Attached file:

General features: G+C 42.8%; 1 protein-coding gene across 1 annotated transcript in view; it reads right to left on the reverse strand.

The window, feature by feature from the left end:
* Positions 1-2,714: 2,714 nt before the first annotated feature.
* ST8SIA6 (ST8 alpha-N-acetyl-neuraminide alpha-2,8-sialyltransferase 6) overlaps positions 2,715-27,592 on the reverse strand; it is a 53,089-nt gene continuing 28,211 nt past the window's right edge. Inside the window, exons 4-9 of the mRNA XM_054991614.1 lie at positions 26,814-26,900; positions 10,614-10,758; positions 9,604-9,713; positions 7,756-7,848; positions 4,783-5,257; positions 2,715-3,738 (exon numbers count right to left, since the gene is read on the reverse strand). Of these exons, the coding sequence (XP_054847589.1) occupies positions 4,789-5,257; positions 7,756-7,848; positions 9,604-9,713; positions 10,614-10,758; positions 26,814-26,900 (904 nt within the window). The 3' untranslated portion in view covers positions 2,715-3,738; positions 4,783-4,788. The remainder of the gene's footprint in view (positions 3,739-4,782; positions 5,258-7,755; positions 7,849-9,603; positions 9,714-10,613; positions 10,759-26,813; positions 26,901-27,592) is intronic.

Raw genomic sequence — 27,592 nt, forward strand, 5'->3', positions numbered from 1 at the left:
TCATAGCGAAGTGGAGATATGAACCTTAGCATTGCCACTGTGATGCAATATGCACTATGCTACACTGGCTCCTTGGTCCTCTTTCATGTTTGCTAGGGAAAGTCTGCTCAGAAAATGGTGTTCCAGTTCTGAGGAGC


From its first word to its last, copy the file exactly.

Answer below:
General features: G+C 42.8%; 1 protein-coding gene across 1 annotated transcript in view; it reads right to left on the reverse strand.

The window, feature by feature from the left end:
* Positions 1-2,714: 2,714 nt before the first annotated feature.
* ST8SIA6 (ST8 alpha-N-acetyl-neuraminide alpha-2,8-sialyltransferase 6) overlaps positions 2,715-27,592 on the reverse strand; it is a 53,089-nt gene continuing 28,211 nt past the window's right edge. Inside the window, exons 4-9 of the mRNA XM_054991614.1 lie at positions 26,814-26,900; positions 10,614-10,758; positions 9,604-9,713; positions 7,756-7,848; positions 4,783-5,257; positions 2,715-3,738 (exon numbers count right to left, since the gene is read on the reverse strand). Of these exons, the coding sequence (XP_054847589.1) occupies positions 4,789-5,257; positions 7,756-7,848; positions 9,604-9,713; positions 10,614-10,758; positions 26,814-26,900 (904 nt within the window). The 3' untranslated portion in view covers positions 2,715-3,738; positions 4,783-4,788. The remainder of the gene's footprint in view (positions 3,739-4,782; positions 5,258-7,755; positions 7,849-9,603; positions 9,714-10,613; positions 10,759-26,813; positions 26,901-27,592) is intronic.

Raw genomic sequence — 27,592 nt, forward strand, 5'->3', positions numbered from 1 at the left:
TCATAGCGAAGTGGAGATATGAACCTTAGCATTGCCACTGTGATGCAATATGCACTATGCTACACTGGCTCCTTGGTCCTCTTTCATGTTTGCTAGGGAAAGTCTGCTCAGAAAATGGTGTTCCAGTTCTGAGGAGC